Existing home sales in March were solid – but observers are paying close attention to increasing home prices. If prices rise too much it is feared that the market could push buyers — especially first-time homebuyers — out of the market. The result would be slowed property sales and an adverse effect on the demand for properties “flipped” by investors.
According to the National Association of Realtors, March home sales increased to the highest levels seen in 18 months, increasing to a seasonally adjusted annual rate of 5.19 million. Low inventory, though, could over time push prices up – which might deter buyers who were just recently tip-toeing back into the market.
NAR Chief Economist Lawrence Yun noted that the median price of homes sold rose 7.8 percent on an annualized basis. He highlighted the risk of home price gains surpassing the increase in incomes, as some home buyers may not be able to purchase homes in this price climate.
The median home price was $212,100 in March – the 37th straight month that prices rose year over year, and the biggest jump since February 2014.
Concern Over Low Housing Inventory
While March existing home sales were a welcome change compared to the sluggish growth during the winter months, NAR’s Yun said that the sales pace going forward may depend on whether there is a concurrent rise in housing inventory.
"For sales to build upon their current pace, homeowners will increasingly need to be confident in their ability to sell their home while having enough time and choices to upgrade or downsize," Yun said. "More listings and new home construction are still needed to tame price growth and provide more opportunity for first-time buyers to enter the market."
Total housing inventory did expand in March. Approximately 2 million existing home were listed for sale, a number that is 2 percent higher from a year ago.
If new home construction picks up, some of the upward pricing pressure might be alleviated. Builders are optimistic, in fact, about expanding construction to meet demand, according to the National Association of Home Builders. The NAHB/Wells Fargo Housing Market Index grew four points in April to reach 56, indicating that builders believe market conditions are good (any number over 50 indicates that more builders view conditions as good, rather than poor).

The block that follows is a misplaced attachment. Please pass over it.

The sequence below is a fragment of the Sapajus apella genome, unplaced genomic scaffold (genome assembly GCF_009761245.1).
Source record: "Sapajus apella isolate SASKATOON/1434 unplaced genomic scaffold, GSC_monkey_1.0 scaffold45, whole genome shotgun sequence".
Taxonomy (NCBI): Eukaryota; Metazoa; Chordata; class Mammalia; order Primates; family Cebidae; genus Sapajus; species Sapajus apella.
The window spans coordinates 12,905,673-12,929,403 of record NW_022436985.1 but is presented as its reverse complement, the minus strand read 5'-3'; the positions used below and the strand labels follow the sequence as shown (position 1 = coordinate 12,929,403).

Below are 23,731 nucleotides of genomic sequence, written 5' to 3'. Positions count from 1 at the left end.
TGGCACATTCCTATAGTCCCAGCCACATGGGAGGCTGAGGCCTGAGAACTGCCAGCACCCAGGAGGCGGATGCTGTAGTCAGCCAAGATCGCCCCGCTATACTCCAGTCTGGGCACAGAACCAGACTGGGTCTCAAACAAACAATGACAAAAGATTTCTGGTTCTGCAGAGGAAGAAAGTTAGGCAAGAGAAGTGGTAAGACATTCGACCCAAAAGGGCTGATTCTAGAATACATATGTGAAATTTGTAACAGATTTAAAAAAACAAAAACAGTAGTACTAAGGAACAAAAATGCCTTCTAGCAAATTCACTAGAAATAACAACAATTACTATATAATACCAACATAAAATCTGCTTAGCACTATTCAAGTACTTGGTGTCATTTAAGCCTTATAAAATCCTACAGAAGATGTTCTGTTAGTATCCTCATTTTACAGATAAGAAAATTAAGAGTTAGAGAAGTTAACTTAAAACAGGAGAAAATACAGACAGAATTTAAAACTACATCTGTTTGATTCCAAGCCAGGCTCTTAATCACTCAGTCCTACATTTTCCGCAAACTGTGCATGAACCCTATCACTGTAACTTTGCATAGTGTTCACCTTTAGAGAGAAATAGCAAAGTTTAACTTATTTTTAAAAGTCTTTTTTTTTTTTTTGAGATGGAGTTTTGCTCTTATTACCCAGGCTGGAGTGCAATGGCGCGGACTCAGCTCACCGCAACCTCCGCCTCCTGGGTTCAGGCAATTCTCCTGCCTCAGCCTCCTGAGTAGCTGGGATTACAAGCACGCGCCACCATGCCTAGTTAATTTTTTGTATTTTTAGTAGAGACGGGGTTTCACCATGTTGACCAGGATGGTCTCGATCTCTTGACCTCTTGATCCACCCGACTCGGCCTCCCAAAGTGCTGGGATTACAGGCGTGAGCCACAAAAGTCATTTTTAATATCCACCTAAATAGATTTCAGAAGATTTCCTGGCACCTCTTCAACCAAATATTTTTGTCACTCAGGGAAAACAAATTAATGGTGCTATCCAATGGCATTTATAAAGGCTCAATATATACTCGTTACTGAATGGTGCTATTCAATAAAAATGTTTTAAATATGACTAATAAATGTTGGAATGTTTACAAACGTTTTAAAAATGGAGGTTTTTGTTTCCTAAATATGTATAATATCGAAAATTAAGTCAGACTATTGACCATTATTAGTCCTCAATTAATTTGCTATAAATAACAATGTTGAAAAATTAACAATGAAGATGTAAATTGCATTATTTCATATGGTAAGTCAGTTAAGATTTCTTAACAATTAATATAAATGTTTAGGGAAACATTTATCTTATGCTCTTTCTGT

"The HMI component index measuring future sales expectations rose five points in April to its highest level of the year," said David Crowe, chief economist for the NAHB. "This uptick shows builders are feeling optimistic that the housing market will continue to strengthen throughout 2015."
Existing Home Discounts — an Opportunity for Flippers
Interestingly, new home prices are now far outpacing those of existing homes. New homes generally command a 10% to 20% premium over existing houses because new construction tends to be of higher quality and have more up-to-date amenities. Recently, however, the premium over existing homes has widened to nearly 40%.
Some of this widened premium can be explained by the changed “mix” of new homes in the price spectrum in the aftermath of the Great Recession. Although homes costing less than $300,000 still hold a slim majority of all new homes sold, the growth sector has been in more luxurious residences. Homes costing $500,000 or more accounted for almost 11% of new homes sold in 2014, up from 8% in 2011.
If the price differential between new homes and existing homes reverts over time to historical levels, then active investors looking to renovate existing homes may see an opportunity. Even if consumer preferences lean toward new homes, at some point the price differential may become unsustainable, and homebuyers may start to better appreciate the discounted pricing available in the existing home market.
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